So I repeat, uninstall Git. When you reinstall it, be especially careful when it asks you to choose the Credential Helper. Change the default setting, choose "Git Credential Manager", as you can see from the picture:  click here to see the photo
    (in fact, if you notice, it says that it handles credentials for GitHub)
    Continue with the installation. Now your problem should not occur again.
  • 2. Second Method
    To solve the problem, another method is to change the URL in this way:
    $ git config remote.origin.url https://USERNAME:[email protected]/USERNAME/REPONAME.git
    In this way, you would not only solve the problem without the help of the Credential Helper, but you would also save your Github username and password on Git: this way you would no longer need to enter your username and password every time you need to save your code on Github. Now try push, the problem should be solved.
  • 3. Third Method (RECOMMENDED)
    To solve this problem, you must create an SSH key pair. There is little you can do, you will have to do it sooner or later if you want to work in a team. An SSH key helps ensure a secure connection between your local repository and a secure remote repository.
    This is also very useful because it saves you from having to identify yourself each time.
    In Git Bash, run the following command to generate your SSH key pair:
    $ ssh-keygen -t rsa -b 4096 -C "[email protected]"
    Now press the enter key twice on the keyboard.
    Great, you've just created your SSH key pair.
    To find it, just go to the address:
    and view the hidden folders.
    You then have two files in this folder:
    your public key: id_rsa.pub
    your private key: id_rsa.txt
    You can copy your public key by opening it in a notepad.
    Now let's see how to add the key to your GitHub account.
    Log in to your GitHub space, then go to the right corner of your account and click on Settings. Click on the "SSH and GPG keys". Click on "New SSH key".
    Choose a title (for example 'personal key'), paste your SSH key and click on "Add SSH key".
    The end.
    Your SSH key has been added to your GitHub account, you now have permission to push your code to the platform from your computer.
    PS: Before pushing your code, remember to use the correct url when using the SSH key: see notes below.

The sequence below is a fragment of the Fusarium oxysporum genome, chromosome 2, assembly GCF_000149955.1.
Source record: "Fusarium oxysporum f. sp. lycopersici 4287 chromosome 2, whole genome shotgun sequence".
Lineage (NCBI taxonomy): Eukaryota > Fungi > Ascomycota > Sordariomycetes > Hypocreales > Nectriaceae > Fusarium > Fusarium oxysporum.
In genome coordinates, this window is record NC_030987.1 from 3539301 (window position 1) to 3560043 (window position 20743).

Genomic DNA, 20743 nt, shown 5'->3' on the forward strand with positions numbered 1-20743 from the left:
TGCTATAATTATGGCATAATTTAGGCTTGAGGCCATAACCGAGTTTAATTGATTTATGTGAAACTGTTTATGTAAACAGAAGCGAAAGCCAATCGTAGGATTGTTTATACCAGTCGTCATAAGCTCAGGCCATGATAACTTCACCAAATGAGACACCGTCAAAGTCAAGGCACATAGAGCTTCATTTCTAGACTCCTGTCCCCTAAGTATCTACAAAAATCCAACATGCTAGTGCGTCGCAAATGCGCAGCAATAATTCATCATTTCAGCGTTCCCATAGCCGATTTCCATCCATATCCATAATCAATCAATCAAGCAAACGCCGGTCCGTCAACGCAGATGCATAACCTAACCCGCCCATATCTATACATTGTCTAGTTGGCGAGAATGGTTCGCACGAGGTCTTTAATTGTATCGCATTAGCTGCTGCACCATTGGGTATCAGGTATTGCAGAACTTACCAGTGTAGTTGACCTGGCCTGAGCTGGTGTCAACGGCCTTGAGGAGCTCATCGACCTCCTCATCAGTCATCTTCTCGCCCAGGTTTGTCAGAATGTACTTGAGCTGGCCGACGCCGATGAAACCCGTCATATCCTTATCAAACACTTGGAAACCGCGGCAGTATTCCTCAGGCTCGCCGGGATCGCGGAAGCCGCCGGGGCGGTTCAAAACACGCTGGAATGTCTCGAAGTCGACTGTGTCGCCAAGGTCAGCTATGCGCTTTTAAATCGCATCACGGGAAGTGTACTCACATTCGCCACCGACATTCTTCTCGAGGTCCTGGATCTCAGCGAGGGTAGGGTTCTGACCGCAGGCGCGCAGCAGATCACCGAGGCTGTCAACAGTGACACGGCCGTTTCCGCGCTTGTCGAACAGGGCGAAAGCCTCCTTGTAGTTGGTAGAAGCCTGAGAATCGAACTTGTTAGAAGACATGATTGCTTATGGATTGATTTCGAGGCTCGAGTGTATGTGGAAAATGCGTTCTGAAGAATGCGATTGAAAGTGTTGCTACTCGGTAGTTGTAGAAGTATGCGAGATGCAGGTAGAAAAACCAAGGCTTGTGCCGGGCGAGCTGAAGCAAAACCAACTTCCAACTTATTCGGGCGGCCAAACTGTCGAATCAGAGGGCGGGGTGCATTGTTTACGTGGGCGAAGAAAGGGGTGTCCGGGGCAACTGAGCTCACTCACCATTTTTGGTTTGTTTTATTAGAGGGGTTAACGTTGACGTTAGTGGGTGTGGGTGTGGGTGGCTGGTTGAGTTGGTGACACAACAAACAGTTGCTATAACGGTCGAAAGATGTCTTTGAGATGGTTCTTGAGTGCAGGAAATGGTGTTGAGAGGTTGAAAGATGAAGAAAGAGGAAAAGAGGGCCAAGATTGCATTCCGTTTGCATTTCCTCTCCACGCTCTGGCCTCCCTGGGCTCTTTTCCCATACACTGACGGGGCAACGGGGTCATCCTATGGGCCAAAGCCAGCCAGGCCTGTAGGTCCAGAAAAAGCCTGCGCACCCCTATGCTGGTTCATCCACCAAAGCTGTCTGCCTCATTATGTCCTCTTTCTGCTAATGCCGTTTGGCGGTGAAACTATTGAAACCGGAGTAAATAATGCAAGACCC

• Other methods??
    There will probably be other methods to solve the same problem. If you're using windows, one of these might be to open the Credential Manager on Windows (search by typing this name into the search bar) and from there somehow enter your GitHub username and password. This is a way that I have not followed honestly, that I discovered late and I do not know if it works or not, I wanted to share it with you anyway.

I hope I have been of help to some of you. 🙂



  • 1. When you use the SSH key pair, the url you need to use is NOT the following:
    but it is the following:
    [email protected]:USERNAME/REPONAME.git
  • 2. Before pushing your code, I remind you to add the url using the command:
    $ git remote add origin [email protected]:USERNAME/REPONAME.git
    or if you added the wrong one and want to change it then use the command:
    $ git config remote.origin.url [email protected]:USERNAME/REPONAME.git
  • 3. the word origin is just a default name. You may associate a url with any word you wish to use: $ git remote add WORD URL


Tried both the 1st and 2nd methods. Unsuccessful. However, after reinstalling, I restarted the computer and after starting, Git installed some restore/addition. After that, a pop-up window appeared - I passed the verification and everything worked out. After that, this letter came via e-mail:

A first-party GitHub OAuth application (Git Credential Manager) with gist, repo, and workflow scopes was recently authorized to access your account. Visit https://github.com/settings/connections/applications/0120e057bd645470c1ed for more information.

In the end, I achieved my goal. Then it should be easier.


I believe there is a bug in the latest version (2.32) try to downgrade git to this version (2.30.x) this is the link to download git 2.30.2


If you are using windows credential manager, use CMD instead of git bash. Then it gives you the alternative authentication methods to proceed.